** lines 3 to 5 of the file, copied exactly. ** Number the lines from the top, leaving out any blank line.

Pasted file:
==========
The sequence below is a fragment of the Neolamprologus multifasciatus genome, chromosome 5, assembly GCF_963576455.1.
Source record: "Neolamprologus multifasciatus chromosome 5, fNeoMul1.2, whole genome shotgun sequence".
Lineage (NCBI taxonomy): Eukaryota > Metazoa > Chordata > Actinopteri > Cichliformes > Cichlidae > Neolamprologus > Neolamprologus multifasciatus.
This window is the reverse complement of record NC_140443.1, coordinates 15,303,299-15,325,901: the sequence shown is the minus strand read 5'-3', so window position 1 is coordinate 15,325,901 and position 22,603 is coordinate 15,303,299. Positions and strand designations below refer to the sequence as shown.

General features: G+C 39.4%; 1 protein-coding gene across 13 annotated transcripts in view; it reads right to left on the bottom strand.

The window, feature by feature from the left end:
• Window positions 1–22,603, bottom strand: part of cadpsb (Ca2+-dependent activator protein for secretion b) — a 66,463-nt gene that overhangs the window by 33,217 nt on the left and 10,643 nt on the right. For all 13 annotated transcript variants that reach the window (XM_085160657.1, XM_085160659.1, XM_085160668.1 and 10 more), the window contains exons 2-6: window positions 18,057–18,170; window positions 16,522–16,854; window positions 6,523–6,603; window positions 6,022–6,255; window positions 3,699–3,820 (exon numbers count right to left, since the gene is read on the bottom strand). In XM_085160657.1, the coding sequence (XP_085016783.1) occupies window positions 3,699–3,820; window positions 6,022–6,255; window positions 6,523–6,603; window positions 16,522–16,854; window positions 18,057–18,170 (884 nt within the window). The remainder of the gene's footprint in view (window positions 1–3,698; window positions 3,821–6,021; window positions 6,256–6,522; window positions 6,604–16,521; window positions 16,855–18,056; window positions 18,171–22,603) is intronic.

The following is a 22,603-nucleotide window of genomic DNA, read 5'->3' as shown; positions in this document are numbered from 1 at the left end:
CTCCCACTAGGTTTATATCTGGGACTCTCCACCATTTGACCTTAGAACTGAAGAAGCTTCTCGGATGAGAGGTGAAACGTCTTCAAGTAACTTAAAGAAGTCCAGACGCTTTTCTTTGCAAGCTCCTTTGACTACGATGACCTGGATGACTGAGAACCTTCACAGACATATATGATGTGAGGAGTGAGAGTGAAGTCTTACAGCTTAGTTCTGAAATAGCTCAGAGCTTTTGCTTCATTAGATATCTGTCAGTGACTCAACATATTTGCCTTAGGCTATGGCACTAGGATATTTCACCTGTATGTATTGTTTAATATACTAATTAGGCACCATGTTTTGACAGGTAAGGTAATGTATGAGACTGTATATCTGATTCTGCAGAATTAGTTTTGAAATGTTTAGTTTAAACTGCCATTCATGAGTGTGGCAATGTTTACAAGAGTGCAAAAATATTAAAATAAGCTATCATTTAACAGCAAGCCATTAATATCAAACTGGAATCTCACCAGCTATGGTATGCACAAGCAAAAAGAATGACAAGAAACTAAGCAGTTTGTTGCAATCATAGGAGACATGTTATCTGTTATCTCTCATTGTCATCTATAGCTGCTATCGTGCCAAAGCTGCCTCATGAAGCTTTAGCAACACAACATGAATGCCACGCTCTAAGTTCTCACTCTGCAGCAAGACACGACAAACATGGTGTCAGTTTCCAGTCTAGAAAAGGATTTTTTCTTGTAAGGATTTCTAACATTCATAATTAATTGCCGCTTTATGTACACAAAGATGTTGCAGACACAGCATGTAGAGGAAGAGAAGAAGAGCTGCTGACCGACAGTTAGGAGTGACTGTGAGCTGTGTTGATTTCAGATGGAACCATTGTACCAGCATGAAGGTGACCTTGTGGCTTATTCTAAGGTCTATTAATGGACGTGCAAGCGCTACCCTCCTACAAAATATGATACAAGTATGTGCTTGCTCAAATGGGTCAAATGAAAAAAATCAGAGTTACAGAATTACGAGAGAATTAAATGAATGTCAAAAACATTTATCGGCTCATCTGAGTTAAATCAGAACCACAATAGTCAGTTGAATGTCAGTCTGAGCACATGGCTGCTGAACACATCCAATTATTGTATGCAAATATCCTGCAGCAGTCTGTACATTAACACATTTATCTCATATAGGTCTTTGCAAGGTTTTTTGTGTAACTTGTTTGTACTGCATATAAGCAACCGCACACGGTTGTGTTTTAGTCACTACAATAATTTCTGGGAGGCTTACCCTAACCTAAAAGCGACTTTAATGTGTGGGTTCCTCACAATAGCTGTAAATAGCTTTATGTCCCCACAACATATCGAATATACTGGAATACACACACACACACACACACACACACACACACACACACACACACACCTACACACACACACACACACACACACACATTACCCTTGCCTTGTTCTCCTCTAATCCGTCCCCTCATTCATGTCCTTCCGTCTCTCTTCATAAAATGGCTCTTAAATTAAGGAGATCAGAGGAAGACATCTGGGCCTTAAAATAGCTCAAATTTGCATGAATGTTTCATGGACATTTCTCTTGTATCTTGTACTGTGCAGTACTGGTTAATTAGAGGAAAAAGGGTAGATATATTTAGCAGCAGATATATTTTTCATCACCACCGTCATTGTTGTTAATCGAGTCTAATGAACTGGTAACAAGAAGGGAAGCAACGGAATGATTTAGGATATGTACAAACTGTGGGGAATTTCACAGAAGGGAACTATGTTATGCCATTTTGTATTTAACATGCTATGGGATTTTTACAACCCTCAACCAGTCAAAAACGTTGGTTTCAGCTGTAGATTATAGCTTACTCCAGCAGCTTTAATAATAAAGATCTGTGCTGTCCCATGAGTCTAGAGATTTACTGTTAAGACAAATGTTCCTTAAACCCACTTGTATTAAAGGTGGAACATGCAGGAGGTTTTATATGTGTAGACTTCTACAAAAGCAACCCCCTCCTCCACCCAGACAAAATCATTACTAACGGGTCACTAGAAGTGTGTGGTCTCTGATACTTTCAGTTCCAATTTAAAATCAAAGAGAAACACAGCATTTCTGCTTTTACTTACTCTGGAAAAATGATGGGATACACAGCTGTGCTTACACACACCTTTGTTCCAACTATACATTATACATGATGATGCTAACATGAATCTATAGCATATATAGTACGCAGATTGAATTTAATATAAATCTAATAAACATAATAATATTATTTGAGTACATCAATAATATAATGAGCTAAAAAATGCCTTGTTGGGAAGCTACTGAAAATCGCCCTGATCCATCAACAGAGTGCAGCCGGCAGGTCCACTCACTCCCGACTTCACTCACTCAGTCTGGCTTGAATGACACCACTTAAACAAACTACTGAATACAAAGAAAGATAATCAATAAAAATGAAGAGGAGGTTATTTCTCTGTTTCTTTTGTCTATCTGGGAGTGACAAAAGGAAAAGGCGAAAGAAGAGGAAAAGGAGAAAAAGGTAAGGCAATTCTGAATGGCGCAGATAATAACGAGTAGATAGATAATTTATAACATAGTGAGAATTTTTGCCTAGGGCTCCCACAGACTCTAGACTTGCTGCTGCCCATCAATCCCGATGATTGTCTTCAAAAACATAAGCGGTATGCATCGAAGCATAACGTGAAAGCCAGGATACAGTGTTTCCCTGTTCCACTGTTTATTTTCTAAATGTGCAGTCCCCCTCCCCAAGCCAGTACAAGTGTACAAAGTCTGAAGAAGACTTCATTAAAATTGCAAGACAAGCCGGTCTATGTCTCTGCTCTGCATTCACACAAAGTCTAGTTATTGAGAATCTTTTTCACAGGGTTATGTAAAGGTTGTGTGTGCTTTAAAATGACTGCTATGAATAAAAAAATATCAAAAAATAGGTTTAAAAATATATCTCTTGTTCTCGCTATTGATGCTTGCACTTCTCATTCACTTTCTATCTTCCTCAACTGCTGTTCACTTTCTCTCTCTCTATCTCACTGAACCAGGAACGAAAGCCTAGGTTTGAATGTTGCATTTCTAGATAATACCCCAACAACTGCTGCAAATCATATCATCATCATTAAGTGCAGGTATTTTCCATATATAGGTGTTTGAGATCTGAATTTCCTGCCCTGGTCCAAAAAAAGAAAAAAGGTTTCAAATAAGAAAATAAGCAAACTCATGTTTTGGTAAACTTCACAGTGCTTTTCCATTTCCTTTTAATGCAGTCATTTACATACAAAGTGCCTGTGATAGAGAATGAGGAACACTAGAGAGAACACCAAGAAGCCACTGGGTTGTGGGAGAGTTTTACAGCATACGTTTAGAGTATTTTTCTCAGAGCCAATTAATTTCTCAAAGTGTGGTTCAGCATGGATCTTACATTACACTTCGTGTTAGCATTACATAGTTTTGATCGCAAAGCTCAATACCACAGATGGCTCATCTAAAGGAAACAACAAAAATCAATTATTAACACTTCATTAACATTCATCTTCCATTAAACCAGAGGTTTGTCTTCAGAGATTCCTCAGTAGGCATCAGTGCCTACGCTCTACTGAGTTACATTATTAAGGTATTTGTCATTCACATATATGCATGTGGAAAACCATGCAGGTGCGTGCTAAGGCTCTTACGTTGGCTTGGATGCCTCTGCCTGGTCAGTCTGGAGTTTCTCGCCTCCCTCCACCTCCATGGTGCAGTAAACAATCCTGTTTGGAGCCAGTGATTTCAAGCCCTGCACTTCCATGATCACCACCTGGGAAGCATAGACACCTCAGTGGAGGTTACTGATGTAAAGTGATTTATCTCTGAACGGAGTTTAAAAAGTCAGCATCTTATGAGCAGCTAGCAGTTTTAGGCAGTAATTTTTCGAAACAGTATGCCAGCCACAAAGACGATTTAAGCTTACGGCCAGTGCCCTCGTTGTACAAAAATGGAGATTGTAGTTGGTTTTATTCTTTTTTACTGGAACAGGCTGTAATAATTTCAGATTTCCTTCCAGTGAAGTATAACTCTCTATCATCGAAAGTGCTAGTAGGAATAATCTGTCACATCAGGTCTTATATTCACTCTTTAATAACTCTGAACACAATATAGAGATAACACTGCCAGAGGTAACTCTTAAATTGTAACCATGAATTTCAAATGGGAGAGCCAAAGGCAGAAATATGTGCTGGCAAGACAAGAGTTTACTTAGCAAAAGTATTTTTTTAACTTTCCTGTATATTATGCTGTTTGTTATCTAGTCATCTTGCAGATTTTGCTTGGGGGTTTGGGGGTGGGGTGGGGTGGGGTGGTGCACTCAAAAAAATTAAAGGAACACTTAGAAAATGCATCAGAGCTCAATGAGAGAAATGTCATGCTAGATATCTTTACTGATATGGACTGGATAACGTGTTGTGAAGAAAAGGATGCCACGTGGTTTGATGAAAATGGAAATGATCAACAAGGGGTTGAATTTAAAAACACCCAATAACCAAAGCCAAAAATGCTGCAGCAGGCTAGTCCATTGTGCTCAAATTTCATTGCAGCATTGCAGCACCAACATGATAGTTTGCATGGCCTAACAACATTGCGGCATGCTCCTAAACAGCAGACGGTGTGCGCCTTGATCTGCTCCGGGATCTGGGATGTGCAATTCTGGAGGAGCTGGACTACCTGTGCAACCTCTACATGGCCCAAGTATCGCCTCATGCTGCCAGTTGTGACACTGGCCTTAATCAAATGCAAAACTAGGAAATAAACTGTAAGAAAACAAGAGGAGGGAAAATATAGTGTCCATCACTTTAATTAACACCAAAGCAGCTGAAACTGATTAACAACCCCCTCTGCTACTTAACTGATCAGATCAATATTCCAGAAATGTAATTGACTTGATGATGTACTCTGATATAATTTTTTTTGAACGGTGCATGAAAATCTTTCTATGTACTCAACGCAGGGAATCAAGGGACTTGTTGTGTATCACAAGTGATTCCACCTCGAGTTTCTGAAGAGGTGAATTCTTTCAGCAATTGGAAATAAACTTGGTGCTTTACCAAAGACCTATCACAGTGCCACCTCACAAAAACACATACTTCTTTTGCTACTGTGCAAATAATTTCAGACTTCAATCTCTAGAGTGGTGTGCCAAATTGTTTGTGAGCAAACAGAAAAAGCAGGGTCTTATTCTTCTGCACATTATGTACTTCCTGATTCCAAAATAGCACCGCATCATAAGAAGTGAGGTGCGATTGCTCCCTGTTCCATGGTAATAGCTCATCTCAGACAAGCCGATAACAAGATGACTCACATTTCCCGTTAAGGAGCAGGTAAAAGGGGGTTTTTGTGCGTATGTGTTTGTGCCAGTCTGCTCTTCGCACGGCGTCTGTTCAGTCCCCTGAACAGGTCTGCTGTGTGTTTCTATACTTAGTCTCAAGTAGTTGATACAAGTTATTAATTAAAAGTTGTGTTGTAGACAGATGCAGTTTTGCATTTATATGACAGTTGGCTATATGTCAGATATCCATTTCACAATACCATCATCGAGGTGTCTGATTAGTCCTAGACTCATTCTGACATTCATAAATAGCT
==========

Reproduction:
Lineage (NCBI taxonomy): Eukaryota > Metazoa > Chordata > Actinopteri > Cichliformes > Cichlidae > Neolamprologus > Neolamprologus multifasciatus.
This window is the reverse complement of record NC_140443.1, coordinates 15,303,299-15,325,901: the sequence shown is the minus strand read 5'-3', so window position 1 is coordinate 15,325,901 and position 22,603 is coordinate 15,303,299. Positions and strand designations below refer to the sequence as shown.

General features: G+C 39.4%; 1 protein-coding gene across 13 annotated transcripts in view; it reads right to left on the bottom strand.